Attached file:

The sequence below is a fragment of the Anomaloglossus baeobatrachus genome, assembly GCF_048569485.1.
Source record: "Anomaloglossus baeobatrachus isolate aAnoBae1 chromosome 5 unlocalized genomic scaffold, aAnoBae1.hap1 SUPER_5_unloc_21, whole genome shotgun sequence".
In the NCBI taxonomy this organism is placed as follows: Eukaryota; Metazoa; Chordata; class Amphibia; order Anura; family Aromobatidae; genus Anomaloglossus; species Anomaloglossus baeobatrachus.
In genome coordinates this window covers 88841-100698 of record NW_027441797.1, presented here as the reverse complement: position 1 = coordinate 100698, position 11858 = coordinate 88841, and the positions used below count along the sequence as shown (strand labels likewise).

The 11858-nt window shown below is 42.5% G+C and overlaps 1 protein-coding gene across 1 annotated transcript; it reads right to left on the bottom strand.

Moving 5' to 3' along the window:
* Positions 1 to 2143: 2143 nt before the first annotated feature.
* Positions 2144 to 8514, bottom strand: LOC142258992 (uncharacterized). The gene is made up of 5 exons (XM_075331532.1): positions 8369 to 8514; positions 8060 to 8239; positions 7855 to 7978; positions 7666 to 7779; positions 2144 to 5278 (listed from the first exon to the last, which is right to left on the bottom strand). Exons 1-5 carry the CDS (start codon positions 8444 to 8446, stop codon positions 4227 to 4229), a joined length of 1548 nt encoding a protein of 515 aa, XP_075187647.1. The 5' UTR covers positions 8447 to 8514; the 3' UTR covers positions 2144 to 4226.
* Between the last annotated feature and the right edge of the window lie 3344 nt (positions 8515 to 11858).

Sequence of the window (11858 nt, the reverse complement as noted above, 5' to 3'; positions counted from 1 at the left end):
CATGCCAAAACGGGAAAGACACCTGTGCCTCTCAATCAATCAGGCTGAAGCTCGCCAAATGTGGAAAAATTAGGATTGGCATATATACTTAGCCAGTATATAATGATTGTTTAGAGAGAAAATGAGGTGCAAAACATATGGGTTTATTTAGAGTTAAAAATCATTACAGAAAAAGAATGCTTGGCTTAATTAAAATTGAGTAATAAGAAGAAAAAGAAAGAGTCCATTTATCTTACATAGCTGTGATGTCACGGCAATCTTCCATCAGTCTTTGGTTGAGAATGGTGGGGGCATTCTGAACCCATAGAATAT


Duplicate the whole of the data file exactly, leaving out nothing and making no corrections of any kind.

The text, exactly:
The sequence below is a fragment of the Anomaloglossus baeobatrachus genome, assembly GCF_048569485.1.
Source record: "Anomaloglossus baeobatrachus isolate aAnoBae1 chromosome 5 unlocalized genomic scaffold, aAnoBae1.hap1 SUPER_5_unloc_21, whole genome shotgun sequence".
In the NCBI taxonomy this organism is placed as follows: Eukaryota; Metazoa; Chordata; class Amphibia; order Anura; family Aromobatidae; genus Anomaloglossus; species Anomaloglossus baeobatrachus.
In genome coordinates this window covers 88841-100698 of record NW_027441797.1, presented here as the reverse complement: position 1 = coordinate 100698, position 11858 = coordinate 88841, and the positions used below count along the sequence as shown (strand labels likewise).

The 11858-nt window shown below is 42.5% G+C and overlaps 1 protein-coding gene across 1 annotated transcript; it reads right to left on the bottom strand.

Moving 5' to 3' along the window:
* Positions 1 to 2143: 2143 nt before the first annotated feature.
* Positions 2144 to 8514, bottom strand: LOC142258992 (uncharacterized). The gene is made up of 5 exons (XM_075331532.1): positions 8369 to 8514; positions 8060 to 8239; positions 7855 to 7978; positions 7666 to 7779; positions 2144 to 5278 (listed from the first exon to the last, which is right to left on the bottom strand). Exons 1-5 carry the CDS (start codon positions 8444 to 8446, stop codon positions 4227 to 4229), a joined length of 1548 nt encoding a protein of 515 aa, XP_075187647.1. The 5' UTR covers positions 8447 to 8514; the 3' UTR covers positions 2144 to 4226.
* Between the last annotated feature and the right edge of the window lie 3344 nt (positions 8515 to 11858).

Sequence of the window (11858 nt, the reverse complement as noted above, 5' to 3'; positions counted from 1 at the left end):
CATGCCAAAACGGGAAAGACACCTGTGCCTCTCAATCAATCAGGCTGAAGCTCGCCAAATGTGGAAAAATTAGGATTGGCATATATACTTAGCCAGTATATAATGATTGTTTAGAGAGAAAATGAGGTGCAAAACATATGGGTTTATTTAGAGTTAAAAATCATTACAGAAAAAGAATGCTTGGCTTAATTAAAATTGAGTAATAAGAAGAAAAAGAAAGAGTCCATTTATCTTACATAGCTGTGATGTCACGGCAATCTTCCATCAGTCTTTGGTTGAGAATGGTGGGGGCATTCTGAACCCATAGAATAT